Waking up to the mechanisms of sleep

Researchers identify genetic mutations that influence sleep.

Sleep is ubiquitous across the animal kingdom yet little is known about the mechanisms that regulate it. A new Nature study has identified two genetic mutations that influence the type and amount of sleep experienced by mice. Hiromasa Funato, University of Tsukuba, and colleagues made this discovery by examining the sleep patterns of more than 8,000 mice with randomly generated genetic mutations.

Sleep has two different states; non-rapid-eye-movement sleep (NREM sleep or deep sleep) and rapid-eye-movement sleep (REM sleep or dream sleep). The first mutation identified in the study, which affected the Sik3gene, increased the amount of NREM sleep. This means that the total time spent awake was reduced and the inherent need for sleep was increased.

The second mutation affected the Nalcn gene and reduced the total amount and length of REM sleep. The authors believe this to be a result of the REM-sleep-inhibiting neurons becoming more excitable.

We spoke to Funato about the study.

ResearchGate: Why do we know so little about sleep?

Hiromasa Funato: I believe that an epoch-making discovery is necessary to open a new field. One good examples was the discovery of leptin, which enabled us to approach obesity in a scientific way.

I don’t think there has been an equivalent discovery in sleep research. We hope our discovery will change that.

RG: What have you discovered? How do these genes regulate slumber?

Funato: We found two gene mutations. One mutation in the Sik3gene, which drastically decreased time spent in wakefulness. Mice with the mutation in the Nalcn gene showed very short REM sleep.

We are now working out how Sik3 and Nalcn regulate sleep. I hope we will be able to answer your second question in the near future.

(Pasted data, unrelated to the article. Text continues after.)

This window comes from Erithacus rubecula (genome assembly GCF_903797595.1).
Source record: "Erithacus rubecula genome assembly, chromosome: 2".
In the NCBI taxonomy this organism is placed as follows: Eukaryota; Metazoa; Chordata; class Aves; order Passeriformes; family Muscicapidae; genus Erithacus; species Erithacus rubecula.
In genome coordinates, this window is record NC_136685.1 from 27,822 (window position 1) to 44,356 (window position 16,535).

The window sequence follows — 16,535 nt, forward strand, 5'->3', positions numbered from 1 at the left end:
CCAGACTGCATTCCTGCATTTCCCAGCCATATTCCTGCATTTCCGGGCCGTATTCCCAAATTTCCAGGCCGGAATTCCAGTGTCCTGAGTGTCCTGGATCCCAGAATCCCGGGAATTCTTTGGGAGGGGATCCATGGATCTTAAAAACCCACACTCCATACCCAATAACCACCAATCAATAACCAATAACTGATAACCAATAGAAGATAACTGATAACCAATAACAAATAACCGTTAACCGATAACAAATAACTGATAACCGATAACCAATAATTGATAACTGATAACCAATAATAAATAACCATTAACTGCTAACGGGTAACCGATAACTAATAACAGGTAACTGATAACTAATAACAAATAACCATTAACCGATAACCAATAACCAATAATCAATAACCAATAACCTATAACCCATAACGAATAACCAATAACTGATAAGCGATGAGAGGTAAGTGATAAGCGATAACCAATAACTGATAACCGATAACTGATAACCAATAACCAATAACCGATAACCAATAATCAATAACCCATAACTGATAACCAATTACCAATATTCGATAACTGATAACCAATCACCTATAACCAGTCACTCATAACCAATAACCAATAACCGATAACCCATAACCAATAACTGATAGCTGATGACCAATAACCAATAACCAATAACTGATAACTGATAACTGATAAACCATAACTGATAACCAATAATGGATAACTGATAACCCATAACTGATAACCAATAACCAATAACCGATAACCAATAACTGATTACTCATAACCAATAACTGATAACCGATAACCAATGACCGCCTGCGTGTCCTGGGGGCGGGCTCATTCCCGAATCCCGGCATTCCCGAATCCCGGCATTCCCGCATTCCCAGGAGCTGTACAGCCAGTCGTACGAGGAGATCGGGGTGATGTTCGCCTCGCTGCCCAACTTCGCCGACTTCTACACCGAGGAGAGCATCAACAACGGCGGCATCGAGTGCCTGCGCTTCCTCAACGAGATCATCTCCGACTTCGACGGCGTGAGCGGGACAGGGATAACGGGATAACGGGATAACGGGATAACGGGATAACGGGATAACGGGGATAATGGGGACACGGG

RG: How did you discover this?

Funato: We examined 8,000 mutagenized mice for sleep abnormality. These mice had a lot of random mutations which were induced using ethyl nitrosourea.

One day, we found several mice showing long sleep so we crossed them with female mice to obtain the next generation. It turned out that the offspring also showed long sleep like their fathers, which means that we successfully established a family of long sleeper mice.

We then conducted linkage analysis to figure out which part of chromosomes is associated with long sleep and performed whole exome sequencing to find gene mutations.

Combining the results from linkage analysis and whole exome sequencing, we identified a single mutation in the Sik3 gene.

RG: Can you tell us what this means for our understanding of sleep?

Funato: One implication is that your genes may determine how many hours you need to sleep. There are likely unknown genetic differences between long sleepers and short sleepers

RG: How does mouse sleep differ to human sleep?

Funato: There are two big differences between mouse and human sleep: Mouse sleep is polyphasic whereas human sleep is monophasic. Mice are nocturnal and humans are usually diurnal. But overall, mouse sleep is very similar to human sleep.

RG: What does the study tell you about human sleep?

Funato: Humans also have the Sik3 and Nalcn genes, and we believe they are also involved in human sleep.

RG: What potential applications does this discovery have?

Funato: We hope that this eventually leads to the development of a new class of sleeping pill.

RG: What’s next?

Funato: We are just beginning to open up the mystery of sleep. There is a long way to go.

We would like to continue our current project to discover other genes that regulate sleep. Eventually, we can connect these genes and get an overall picture of how sleep is regulated.

Featured image courtesy of Dean Hochman.